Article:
That's a separate entity. We've done that. The intention was to make sure the Jay Fund continued in perpetuity. The goal was $5 million. We've raised $4.7 million of that, but that is set aside. We want to grow that and use it for the purpose that was intended. When people graciously agreed to help us with this endowment, they understood completely it was all going to be set aside and separate [from Jay Fund auction/golf tournament fundraisers].


Switching to football, you've got two years left on your contract [four-year, $21 million deal signed in 2008] and you're going to 64 years old in August. If things go your way in the 2010 season and the Giants were to offer you an extension, would you be interested in coaching beyond 2011?


I've not really spent a lot of time thinking about that. I'd say right now I would be. I'd entertain that. Thank God, I'm in good health. I'm excited. I am upset about last year, so the juices are flowing pretty solid. At this point and time, I'm certainly not going to say I won't coach beyond age 65.


You've experienced one of the NFL¹s biggest roller-coaster rides with the Giants over the last six years. Has the grind in New York been more taxing for you than the eight years you spent coaching the Jacksonville Jaguars?


I don't think so because I look at it on a yearly basis. It's year-by-year to me. It's what my goals and my aspirations are. They're not imposed on me from anything from the outside. Someone from the outside writing that they're displeased with what they see is not necessarily going to have an effect on me. I know what I want. I know what I'm looking for. I do my own evaluating. Therefore, I'd say it's all based on the year, the team, and what I think the chances are for that team to succeed.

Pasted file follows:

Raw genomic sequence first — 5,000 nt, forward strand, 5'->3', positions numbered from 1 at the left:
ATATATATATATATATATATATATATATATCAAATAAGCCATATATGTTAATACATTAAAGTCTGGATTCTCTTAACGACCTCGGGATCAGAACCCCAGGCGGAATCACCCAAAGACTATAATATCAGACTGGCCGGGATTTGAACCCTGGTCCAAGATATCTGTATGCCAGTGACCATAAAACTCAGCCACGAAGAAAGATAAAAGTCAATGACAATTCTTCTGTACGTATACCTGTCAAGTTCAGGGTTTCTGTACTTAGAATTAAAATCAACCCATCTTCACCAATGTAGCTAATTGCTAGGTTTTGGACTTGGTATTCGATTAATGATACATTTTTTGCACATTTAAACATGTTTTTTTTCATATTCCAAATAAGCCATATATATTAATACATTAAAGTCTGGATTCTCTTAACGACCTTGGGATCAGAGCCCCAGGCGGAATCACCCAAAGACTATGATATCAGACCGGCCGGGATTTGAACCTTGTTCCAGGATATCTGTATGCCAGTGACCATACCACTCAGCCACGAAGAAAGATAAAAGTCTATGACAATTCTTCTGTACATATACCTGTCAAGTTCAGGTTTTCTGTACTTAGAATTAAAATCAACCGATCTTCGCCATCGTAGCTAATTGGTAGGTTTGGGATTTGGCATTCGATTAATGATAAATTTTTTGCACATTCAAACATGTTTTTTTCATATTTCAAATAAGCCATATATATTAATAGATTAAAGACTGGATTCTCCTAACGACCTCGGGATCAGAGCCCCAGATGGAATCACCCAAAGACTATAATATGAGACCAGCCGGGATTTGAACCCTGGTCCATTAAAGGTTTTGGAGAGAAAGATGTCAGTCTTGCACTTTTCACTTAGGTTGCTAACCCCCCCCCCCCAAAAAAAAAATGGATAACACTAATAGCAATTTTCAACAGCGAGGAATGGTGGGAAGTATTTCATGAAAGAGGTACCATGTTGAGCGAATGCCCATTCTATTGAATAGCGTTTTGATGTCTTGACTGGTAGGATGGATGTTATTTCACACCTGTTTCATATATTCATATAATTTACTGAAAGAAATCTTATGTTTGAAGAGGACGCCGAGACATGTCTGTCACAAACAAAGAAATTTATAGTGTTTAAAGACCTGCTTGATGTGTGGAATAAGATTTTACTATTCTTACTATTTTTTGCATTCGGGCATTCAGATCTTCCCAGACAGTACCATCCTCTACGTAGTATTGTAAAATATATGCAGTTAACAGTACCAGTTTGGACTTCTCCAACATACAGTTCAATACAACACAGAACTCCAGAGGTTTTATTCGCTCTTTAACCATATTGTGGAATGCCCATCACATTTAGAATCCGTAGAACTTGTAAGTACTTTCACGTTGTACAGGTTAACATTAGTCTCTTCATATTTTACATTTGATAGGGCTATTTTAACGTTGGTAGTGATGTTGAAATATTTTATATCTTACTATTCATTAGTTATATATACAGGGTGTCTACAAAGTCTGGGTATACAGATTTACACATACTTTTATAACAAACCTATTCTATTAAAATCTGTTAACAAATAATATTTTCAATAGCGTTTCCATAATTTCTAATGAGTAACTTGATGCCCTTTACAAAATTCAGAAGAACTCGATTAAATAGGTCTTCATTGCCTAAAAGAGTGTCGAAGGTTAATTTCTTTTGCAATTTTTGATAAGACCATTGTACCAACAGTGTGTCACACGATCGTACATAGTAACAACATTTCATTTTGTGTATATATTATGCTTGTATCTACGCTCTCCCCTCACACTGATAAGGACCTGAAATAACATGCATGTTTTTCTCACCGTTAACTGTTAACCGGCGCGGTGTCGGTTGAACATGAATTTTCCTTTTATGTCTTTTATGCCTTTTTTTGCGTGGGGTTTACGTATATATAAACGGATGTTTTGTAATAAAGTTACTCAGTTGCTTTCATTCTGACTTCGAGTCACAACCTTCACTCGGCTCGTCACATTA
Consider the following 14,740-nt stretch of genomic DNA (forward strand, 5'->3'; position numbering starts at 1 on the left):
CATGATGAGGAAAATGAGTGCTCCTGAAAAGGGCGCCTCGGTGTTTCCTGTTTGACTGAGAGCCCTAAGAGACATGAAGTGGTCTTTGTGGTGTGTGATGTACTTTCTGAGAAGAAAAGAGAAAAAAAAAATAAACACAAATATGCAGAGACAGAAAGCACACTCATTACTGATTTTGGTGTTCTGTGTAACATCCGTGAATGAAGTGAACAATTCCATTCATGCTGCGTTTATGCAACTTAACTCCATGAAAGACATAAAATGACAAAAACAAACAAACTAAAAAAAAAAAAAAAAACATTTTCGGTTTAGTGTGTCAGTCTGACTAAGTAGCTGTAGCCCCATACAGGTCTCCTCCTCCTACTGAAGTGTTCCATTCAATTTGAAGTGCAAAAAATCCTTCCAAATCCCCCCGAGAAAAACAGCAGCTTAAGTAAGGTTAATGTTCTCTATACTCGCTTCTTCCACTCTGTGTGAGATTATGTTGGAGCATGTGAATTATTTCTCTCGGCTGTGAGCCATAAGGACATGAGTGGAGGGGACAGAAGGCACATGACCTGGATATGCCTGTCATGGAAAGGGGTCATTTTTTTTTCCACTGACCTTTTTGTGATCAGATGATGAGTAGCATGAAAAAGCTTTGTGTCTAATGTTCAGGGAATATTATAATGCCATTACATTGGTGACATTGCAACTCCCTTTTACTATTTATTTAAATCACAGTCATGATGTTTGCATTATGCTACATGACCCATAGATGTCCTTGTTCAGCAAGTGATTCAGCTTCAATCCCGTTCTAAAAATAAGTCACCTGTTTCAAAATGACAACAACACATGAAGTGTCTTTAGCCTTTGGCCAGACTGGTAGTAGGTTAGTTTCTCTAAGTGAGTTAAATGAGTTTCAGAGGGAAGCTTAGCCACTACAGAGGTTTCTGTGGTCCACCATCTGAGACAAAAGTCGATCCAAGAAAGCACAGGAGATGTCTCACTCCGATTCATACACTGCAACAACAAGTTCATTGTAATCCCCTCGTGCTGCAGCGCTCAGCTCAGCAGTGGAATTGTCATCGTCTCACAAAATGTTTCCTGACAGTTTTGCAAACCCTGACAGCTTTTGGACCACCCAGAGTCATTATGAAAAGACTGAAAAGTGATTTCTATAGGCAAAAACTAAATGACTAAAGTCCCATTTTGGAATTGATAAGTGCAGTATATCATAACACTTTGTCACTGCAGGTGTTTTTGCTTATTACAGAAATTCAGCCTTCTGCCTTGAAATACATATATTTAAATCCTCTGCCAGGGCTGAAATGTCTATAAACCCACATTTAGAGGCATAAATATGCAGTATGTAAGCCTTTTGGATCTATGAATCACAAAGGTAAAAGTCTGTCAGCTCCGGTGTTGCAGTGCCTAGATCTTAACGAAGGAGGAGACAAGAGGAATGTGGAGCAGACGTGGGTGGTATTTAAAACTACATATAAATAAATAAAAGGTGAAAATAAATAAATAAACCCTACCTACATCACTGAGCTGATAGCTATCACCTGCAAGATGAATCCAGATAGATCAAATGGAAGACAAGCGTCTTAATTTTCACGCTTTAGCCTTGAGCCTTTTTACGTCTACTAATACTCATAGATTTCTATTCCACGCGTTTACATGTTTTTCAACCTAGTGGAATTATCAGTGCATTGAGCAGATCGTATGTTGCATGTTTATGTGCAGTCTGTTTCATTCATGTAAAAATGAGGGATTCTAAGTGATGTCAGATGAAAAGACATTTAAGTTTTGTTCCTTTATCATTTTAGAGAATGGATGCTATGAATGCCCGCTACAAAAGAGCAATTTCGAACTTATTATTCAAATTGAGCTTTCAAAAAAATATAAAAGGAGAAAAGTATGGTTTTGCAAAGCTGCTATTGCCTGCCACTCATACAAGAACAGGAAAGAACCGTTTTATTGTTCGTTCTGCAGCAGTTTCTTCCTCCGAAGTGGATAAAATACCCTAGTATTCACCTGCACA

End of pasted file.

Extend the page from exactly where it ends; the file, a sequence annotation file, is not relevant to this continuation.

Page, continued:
In 1997, you told me that your ideal coaching scenario would be to stay on the NFL sidelines "about 12 years and win at least a couple Super Bowls." You've won one Super Bowl with the Giants and been to two AFC championship games with the Jaguars. Would one more Super Bowl ring be satisfying enough for you to close out your career?


That's a good question. I don't like the word satisfaction, never have. I don't think I'll be satisfied with anything really, to be honest. Every year that you enter this business and this game, the goal is the Super Bowl. That's what my goal is. We have a good football team; we didn't play well last year. We gave up points we shouldn't have given up. We didn't respond well to that. We had a couple injuries, which everybody has, and we didn't respond well to that, either. We didn't plug the holes. Our goal is to be the very best that we can be, and if we do that, I think we'll put ourselves in position to compete for a Super Bowl title. That's what I¹m interested in. Would that be enough? I don't know; I'm not sure. I feel good, thank God. Quite frankly, I've always been one that never envisioned myself as not jumping up first thing in the morning and not having some place to go or something to do. That's always been very much in my mind. I don't know what I'd do with myself. I don't think that's healthy. That being said, right now, we take it one day and one year at a time in this business. At the end of this year, we'll evaluate it again.